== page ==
tracking-down

To meet evolving operational requirements for the surveillance of Singapore’s coastal waters, DSTA has to constantly improve the performance of the multi-sensor tracker, which is a key component of the coastal surveillance system. The DSTA team integrated various systems across multiple domains, including command and control, communications systems, networks and various sensors.

The capability to detect small vessels is critical to a nation’s security. Small vessels can potentially be used to carry illegal immigrants or as platforms to conduct sea robberies. With their relatively small size, they can easily avoid detection by the coastal surveillance system.

The key challenge was to capture the ranges and azimuths of these small vessels and compare them with the recorded stream of radar plots and tracks in the multi-sensor tracker.

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The team adopted the use of laser range-finder sensors in order to monitor and record the ranges and azimuths of the small vessels. An analysis of the collected data revealed that the system parameter in the multi-sensor tracker could be optimised to improve the tracking of small vessels in today’s harbour environment.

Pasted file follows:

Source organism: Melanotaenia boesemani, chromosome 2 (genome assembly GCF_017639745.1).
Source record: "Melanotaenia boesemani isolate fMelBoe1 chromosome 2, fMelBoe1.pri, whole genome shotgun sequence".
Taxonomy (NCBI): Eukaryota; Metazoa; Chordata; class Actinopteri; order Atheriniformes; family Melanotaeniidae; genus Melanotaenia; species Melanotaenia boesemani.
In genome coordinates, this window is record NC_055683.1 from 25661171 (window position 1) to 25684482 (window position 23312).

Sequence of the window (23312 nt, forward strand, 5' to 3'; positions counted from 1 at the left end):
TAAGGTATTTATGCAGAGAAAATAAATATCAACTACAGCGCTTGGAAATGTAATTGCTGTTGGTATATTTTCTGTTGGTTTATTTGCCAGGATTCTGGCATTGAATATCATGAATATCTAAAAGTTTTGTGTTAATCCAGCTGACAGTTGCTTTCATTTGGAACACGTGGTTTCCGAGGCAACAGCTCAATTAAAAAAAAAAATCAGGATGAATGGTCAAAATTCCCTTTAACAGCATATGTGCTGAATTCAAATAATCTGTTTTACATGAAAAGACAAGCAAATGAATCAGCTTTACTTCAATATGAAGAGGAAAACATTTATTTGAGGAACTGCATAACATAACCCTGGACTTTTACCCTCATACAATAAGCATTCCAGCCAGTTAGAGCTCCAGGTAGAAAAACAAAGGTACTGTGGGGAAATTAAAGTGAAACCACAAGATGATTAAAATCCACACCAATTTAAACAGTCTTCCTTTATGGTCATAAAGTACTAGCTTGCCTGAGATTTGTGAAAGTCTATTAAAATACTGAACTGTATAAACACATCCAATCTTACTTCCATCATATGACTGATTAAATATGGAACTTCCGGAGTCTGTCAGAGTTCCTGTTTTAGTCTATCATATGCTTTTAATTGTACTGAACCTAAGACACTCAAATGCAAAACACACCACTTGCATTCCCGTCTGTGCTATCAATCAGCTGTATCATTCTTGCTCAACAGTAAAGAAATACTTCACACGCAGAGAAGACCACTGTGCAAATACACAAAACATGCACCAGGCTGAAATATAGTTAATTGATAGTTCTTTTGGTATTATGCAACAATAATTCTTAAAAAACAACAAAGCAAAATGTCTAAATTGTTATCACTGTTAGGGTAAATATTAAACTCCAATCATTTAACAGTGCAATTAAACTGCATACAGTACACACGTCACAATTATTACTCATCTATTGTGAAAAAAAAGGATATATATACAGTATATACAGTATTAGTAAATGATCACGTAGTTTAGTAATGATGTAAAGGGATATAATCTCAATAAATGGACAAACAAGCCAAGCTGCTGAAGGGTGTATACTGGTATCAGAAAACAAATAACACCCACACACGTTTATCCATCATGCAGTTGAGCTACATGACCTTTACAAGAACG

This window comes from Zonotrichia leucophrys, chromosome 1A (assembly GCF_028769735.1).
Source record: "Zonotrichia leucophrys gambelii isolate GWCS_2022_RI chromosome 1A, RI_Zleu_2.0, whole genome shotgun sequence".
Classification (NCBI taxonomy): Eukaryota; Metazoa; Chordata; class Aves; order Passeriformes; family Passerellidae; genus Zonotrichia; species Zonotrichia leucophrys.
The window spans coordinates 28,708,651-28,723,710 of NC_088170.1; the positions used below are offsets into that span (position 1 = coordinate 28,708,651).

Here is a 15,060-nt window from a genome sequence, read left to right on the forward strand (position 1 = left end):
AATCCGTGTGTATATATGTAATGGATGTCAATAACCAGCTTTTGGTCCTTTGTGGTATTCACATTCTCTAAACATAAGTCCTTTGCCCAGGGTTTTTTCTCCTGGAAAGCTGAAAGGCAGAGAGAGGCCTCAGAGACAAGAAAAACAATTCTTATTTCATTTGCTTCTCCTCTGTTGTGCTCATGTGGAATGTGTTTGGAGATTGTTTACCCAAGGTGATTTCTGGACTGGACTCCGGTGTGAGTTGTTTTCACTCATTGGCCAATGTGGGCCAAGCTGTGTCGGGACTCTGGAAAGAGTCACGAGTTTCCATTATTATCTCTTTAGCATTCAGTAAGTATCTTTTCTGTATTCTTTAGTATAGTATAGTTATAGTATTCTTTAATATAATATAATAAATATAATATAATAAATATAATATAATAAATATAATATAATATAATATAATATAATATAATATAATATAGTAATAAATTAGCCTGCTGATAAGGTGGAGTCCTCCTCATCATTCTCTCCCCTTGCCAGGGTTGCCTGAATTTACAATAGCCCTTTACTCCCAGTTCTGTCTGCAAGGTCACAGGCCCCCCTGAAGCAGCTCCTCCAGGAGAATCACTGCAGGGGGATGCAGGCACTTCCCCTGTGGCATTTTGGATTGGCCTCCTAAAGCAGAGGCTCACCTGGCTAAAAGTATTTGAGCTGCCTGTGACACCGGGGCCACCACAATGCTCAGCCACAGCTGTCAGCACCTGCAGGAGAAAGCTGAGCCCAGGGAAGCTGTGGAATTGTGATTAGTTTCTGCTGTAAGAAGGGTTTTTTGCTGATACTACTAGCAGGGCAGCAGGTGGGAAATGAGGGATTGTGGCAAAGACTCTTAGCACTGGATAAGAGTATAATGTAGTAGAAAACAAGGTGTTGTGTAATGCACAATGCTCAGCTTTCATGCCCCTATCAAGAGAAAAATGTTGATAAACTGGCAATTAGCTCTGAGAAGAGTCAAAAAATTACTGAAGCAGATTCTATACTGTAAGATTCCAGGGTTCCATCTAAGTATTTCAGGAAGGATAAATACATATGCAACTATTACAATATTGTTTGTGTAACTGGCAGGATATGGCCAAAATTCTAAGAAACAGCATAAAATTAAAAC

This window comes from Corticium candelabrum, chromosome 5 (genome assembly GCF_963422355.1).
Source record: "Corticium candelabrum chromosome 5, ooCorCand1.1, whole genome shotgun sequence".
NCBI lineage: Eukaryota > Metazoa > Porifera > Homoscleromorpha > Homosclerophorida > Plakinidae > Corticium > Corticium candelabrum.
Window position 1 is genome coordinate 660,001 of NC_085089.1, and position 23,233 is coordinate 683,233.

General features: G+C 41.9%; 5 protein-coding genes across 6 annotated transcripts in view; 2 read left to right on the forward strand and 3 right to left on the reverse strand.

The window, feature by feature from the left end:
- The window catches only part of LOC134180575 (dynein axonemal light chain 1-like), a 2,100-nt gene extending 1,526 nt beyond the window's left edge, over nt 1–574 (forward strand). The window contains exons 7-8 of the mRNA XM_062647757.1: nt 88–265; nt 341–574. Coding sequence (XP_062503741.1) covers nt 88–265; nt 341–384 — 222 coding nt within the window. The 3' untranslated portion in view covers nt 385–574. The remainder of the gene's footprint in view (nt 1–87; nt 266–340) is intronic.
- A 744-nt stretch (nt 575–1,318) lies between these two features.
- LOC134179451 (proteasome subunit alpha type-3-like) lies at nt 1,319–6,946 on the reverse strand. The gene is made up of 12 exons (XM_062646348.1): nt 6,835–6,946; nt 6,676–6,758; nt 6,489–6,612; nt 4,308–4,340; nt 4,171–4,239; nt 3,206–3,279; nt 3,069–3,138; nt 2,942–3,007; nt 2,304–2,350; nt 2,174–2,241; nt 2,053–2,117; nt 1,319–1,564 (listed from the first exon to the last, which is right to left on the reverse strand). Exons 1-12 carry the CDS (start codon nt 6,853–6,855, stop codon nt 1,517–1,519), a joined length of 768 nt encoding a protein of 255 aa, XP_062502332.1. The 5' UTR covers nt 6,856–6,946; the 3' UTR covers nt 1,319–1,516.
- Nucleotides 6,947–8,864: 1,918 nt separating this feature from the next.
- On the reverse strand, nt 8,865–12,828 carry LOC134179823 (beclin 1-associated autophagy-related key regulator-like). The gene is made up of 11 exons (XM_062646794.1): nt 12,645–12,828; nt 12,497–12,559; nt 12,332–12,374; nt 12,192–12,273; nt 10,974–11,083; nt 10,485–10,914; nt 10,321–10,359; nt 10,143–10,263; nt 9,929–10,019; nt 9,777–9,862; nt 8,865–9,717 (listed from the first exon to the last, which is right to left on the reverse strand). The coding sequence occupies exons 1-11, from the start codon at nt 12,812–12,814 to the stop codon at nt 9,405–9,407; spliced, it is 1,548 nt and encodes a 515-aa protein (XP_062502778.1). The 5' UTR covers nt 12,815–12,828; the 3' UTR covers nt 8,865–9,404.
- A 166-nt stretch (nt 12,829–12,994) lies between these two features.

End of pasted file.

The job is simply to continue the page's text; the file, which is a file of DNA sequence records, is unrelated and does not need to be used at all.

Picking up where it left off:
Another challenge the team faced was to ensure that the data collection and analysis, as well as parameter setting and testing would not affect the daily operations of the existing coastal surveillance system. The team developed a temporary test bed by adapting a system with similar capabilities. This made for a seamless way of testing system enhancements and integration thoroughly before they were applied to the actual operational system. Recordings of the system’s graphical display after the performance tuning showed that more small vessels were detected, confirming the effectiveness of the system enhancements. Detection capabilities of Singapore’s coastal surveillance system have thus been strengthened.

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